Temps second class status is a thing of the past
HR magazine, June 01, 2002
Agency workers may soon be entitled to the same pay and leave as regular staff. Janet Gaymer outlines the proposalCompanies will soon have to look at temporary workers supplied by agencies in a new light.
On 20 March, the European Commission published a proposal for a directive which will regulate the working conditions of agency workers described as temporary workers in Eurospeak. The proposal will have to be agreed by the Council of Ministers and the European Parliament before it becomes a directive and then countries will be given a period (usually two years) to implement any new legislation.
The proposal follows a failure on the part of unions and employers to agree draft rules on temporary agency work after a year of negotiations despite already having come to an agreement on rules for part-time and fixed-term work.
The aim is to set out general principles of equal treatment for agency workers, offering them the same pay and conditions as regular employees once they have been working for at least six weeks in an organisation.
Temporary work has been increasing steadily in Europe for 10 years. However, it is spread unevenly. In 1999, 80% of temporary workers were working in four member states, the Netherlands, France, Germany and the UK where temporary workers accounted for 2.1% of the total workforce. The EU recognises the importance of flexibility within its employment strategy and wants to protect and extend the rights of temporary workers.
The proposal covers the three-way relationship between the temporary worker, the agency and the client or end user. The temporary worker is to be compared with a regular worker who holds a job that is similar or identical to the one they are doing taking into consideration seniority, qualifications and skills.
In principle, agency workers will have the same right to paid holidays, maternity and sick leave as the comparable worker, thus creating a basic minimum of protection throughout Europe.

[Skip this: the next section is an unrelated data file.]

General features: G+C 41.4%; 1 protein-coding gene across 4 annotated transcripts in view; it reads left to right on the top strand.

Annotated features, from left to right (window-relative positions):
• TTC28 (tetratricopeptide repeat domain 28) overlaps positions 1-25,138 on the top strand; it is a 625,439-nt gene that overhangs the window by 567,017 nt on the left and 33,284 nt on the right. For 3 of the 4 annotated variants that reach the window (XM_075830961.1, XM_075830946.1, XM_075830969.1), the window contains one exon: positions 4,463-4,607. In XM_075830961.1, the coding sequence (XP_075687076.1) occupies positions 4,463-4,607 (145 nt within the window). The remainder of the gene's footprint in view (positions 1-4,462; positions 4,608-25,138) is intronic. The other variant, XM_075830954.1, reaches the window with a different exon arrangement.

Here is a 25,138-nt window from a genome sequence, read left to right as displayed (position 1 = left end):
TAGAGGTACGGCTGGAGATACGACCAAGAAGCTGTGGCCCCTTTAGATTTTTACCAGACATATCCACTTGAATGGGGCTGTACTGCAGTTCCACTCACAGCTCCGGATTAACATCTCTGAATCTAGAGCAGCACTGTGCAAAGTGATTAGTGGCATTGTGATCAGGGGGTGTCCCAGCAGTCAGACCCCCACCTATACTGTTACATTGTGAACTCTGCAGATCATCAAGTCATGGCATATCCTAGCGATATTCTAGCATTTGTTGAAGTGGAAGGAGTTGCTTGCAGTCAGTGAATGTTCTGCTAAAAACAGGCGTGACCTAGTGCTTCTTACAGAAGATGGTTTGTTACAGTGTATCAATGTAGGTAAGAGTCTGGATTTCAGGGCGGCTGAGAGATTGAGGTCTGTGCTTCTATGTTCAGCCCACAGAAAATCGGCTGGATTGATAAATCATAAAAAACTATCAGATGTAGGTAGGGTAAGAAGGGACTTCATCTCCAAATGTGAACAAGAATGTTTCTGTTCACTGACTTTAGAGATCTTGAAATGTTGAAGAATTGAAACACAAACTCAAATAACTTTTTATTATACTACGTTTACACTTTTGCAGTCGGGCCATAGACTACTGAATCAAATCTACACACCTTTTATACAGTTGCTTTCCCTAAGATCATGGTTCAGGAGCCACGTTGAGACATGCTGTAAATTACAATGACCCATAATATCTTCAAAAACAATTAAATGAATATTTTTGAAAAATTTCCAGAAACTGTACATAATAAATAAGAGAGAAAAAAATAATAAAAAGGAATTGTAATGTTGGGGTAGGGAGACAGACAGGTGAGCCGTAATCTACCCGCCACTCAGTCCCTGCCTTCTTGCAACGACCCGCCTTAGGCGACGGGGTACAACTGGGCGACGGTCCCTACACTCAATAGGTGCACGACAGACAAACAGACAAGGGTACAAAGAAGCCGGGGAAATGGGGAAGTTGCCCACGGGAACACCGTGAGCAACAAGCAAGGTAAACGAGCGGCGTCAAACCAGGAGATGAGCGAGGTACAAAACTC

In addition, temporary workers must have the chance to apply for permanent employment through information about vacant posts, and there should be nothing to stop them concluding a permanent contract with the client.
The temporary agency and the client must ensure that training is available which will enhance career development and employability. Representative bodies, such as works councils, in the client company must be informed about the employment of temporary workers and these temporary employees will also have a right to be represented. These are the basic rules that everyone must comply with but more favourable legal protection for temporary workers is permitted.
The aim is to prevent a two-tier workforce and to ensure that those who are best suited to providing flexible cover are not put off by less favourable treatment. There are some exceptions: if there is a collective bargaining agreement in force, if the worker has an open-ended contract with the agency; or if for any reason the worker is not an equivalent replacement in terms of education, experience or seniority, as might occur if a student replaced an employee for two weeks over the summer.
The proposal will mean more work for agencies in terms of paperwork. It has been suggested that the proposal will make it harder for employers to find extra staff to cover sudden busy periods. Employers will also have to check how information is distributed, for example, in relation to vacancies and what facilities are offered to temporary workers.
There may also be an increase in wage costs both for agencies and clients, although by the time the proposals take effect many employers will have become used to the principle of non-discrimination between regular and non-regular workers.
One thing is certain the proposal will cause many employers to review the make-up of their workforces and agencies to take a fresh look at their terms and conditions of business and marketing budgets.
Finally, it is worth remembering that in the UK 80% of the activities of temporary agencies are in the services and public sectors, and that the directive will apply to undertakings whether or not they are operating for profit.
Janet Gaymer is senior partner at Simmons & Simmons